The end of 4 MONTHS
In a discussion at the Arts & Faith discussion board, Steve Greydanus asked a question about the ending of 4 WEEKS, 3 MONTHS AND 2 DAYS (SPOILER warning), and a good one that speaks to part of what the film says and shows about abortion:
Is it Gabita or Otilia who comments in the final scene that “we must never speak about this again”? I remember it as Gabita but I’m not sure. Also, I don’t have the exact wording in my notes — anyone have it? Thanks.
Actually, that final line was spoken by Otilia, the women who arranges the abortion for her friend Gabita and whom the movie mostly follows. And the context is particularly damning. Here is the last exchange from my notes, which obviously are fallible in small details but not the ones I’ll emphasize. The pair are sitting down at a restaurant.
Gabita: Did you bury it?
Otilia: You know what we’re going to do. We’re never going to talk about this. OK?
Then a lengthy, lengthy pause and no words are exchanged between the women, until the film suddenly cuts to black. They are served their dinner. Steve describes it thus in his excellent review:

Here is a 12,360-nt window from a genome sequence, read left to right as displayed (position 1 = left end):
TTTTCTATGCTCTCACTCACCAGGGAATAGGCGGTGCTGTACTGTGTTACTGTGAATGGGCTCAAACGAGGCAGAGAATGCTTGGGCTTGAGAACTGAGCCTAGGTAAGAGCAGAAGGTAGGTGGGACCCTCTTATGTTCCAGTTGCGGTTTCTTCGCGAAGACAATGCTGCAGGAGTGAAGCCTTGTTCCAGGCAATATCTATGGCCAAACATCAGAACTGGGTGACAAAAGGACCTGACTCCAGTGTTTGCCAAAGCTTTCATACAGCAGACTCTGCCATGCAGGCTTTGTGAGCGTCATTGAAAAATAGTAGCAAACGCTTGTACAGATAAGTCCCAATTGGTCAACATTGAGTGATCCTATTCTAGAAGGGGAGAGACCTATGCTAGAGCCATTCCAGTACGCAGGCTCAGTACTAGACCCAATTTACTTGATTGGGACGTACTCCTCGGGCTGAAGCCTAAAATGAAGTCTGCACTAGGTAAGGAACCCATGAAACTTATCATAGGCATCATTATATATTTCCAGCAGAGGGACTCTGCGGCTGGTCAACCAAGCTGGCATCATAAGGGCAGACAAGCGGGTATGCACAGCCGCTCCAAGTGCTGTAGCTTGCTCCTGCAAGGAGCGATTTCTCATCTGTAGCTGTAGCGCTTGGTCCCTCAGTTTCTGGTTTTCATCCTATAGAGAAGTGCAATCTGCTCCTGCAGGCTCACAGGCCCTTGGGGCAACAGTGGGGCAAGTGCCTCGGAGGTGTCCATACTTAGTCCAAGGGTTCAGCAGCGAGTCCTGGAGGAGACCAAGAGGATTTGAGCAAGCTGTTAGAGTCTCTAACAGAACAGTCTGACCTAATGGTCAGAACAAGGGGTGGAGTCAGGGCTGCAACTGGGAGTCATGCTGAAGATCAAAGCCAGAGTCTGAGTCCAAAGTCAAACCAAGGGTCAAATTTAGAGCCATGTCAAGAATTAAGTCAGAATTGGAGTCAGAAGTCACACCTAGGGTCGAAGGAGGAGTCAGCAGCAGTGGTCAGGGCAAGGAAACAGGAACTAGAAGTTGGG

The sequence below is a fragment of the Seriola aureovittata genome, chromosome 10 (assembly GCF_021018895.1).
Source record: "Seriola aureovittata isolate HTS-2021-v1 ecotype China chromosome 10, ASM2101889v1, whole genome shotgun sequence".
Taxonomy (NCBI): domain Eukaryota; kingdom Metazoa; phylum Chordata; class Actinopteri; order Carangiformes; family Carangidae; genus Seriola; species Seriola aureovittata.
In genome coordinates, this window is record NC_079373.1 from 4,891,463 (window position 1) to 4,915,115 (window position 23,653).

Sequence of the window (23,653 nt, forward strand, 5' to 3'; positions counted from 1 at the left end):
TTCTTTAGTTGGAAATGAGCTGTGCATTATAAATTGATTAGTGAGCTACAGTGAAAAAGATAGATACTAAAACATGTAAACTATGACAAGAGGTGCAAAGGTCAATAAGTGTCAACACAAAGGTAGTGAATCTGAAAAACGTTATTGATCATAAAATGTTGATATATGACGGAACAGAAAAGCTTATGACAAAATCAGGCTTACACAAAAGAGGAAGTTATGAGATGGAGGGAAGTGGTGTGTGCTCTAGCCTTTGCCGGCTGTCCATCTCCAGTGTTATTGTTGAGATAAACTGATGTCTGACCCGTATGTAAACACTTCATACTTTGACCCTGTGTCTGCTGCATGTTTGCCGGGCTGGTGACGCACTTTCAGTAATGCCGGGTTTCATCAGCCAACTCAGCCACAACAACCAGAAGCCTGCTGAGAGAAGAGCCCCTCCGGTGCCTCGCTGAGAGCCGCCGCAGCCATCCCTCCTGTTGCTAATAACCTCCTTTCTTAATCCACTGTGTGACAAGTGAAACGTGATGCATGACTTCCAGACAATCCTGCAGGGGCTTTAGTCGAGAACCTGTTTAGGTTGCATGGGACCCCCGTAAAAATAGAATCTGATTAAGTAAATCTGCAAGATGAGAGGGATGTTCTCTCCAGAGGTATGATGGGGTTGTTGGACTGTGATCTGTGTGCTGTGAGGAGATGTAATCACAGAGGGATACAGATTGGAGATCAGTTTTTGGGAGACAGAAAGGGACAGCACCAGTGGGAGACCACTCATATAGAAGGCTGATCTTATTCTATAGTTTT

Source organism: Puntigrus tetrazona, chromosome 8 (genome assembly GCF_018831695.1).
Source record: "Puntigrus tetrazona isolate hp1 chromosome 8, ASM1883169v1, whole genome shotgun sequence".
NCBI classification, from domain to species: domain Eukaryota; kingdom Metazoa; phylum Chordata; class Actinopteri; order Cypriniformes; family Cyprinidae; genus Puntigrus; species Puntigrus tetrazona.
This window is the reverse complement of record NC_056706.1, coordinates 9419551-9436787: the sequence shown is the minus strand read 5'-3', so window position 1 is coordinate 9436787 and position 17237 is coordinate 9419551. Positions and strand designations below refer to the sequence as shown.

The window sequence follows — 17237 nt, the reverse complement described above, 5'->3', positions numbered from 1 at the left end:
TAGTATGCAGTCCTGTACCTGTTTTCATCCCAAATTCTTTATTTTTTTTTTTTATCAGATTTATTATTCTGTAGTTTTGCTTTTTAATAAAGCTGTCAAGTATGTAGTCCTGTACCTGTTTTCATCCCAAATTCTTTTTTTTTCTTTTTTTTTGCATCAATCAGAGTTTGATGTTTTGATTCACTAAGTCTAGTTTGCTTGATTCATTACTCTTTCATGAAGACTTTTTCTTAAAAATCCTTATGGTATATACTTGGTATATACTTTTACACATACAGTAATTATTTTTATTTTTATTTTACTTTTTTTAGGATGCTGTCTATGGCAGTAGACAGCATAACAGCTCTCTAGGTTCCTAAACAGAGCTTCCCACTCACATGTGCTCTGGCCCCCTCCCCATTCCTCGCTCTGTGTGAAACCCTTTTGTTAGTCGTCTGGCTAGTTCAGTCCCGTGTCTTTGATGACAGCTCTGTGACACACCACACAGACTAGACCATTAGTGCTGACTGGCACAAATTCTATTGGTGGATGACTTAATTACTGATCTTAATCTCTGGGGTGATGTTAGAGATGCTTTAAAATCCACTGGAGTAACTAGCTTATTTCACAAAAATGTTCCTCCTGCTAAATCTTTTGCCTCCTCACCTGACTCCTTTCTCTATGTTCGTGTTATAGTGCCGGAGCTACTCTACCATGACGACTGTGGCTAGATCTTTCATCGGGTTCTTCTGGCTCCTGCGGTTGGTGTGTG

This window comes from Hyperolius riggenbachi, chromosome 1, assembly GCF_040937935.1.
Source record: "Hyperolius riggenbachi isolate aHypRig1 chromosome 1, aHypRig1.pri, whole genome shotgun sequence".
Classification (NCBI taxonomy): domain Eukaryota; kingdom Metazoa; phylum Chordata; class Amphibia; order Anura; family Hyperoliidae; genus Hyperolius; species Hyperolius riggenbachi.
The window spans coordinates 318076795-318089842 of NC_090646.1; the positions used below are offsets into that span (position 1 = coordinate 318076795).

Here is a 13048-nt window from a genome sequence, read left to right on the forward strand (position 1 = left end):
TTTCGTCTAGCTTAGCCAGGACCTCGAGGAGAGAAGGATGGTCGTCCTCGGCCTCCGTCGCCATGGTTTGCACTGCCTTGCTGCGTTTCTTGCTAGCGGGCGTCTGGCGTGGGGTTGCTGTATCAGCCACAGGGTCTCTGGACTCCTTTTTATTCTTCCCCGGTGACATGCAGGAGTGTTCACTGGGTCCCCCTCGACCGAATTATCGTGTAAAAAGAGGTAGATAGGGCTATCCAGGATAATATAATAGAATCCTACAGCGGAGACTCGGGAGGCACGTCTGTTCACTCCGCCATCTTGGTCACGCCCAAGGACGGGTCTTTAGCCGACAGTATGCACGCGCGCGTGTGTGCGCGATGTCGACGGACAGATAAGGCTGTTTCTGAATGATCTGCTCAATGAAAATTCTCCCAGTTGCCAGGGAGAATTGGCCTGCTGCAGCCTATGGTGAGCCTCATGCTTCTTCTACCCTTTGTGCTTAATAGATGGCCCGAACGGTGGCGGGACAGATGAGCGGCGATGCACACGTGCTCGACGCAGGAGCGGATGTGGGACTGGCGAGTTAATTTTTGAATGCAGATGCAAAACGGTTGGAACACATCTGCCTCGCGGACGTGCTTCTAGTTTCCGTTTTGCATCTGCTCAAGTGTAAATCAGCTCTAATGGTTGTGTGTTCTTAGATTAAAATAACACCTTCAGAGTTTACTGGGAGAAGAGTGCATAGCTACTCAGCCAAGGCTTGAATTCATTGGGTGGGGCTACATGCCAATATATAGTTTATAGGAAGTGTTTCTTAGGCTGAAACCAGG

4 Months comes closest to commentary in the final scene, which finds one of the main characters sitting down to a meal in the restaurant of the hotel where the abortion was performed. A wedding reception is in full swing in the next room, but a fight has broken out in the party. The waiter brings a dish from the reception menu: beef, liver, kidneys, breaded brains. What happens when human beings treat one another as no more than this? 4 Months offers queasy but meaty food for thought.
Look at all the signifiers here: a wedding, the icon of sex, gone wrong; body parts served, as if in response to the “never speak of this again” answer; a lengthy shot of silence, as if absorbing the unspeakable. And then there’s that last question, what prompted that answer. The women had been told, quite pragmatically, by the abortionist not to flush the baby down the toilet (it’ll stop up the plumbing and prompt an investigation) and not to bury it (dogs will dig it up for food), but to toss it down a high-rise garbage chute (untraceable and probably never to be noticed). Otilia considered both these alternatives while carrying the towel-wrapped corpse; she even gets the attention of some dogs who can smell the blood in her bag. She did what the abortionist told her. But Gabita asks her “did you bury it?” The answer is unspeakable … and so, we’re never going to talk about this. OK?
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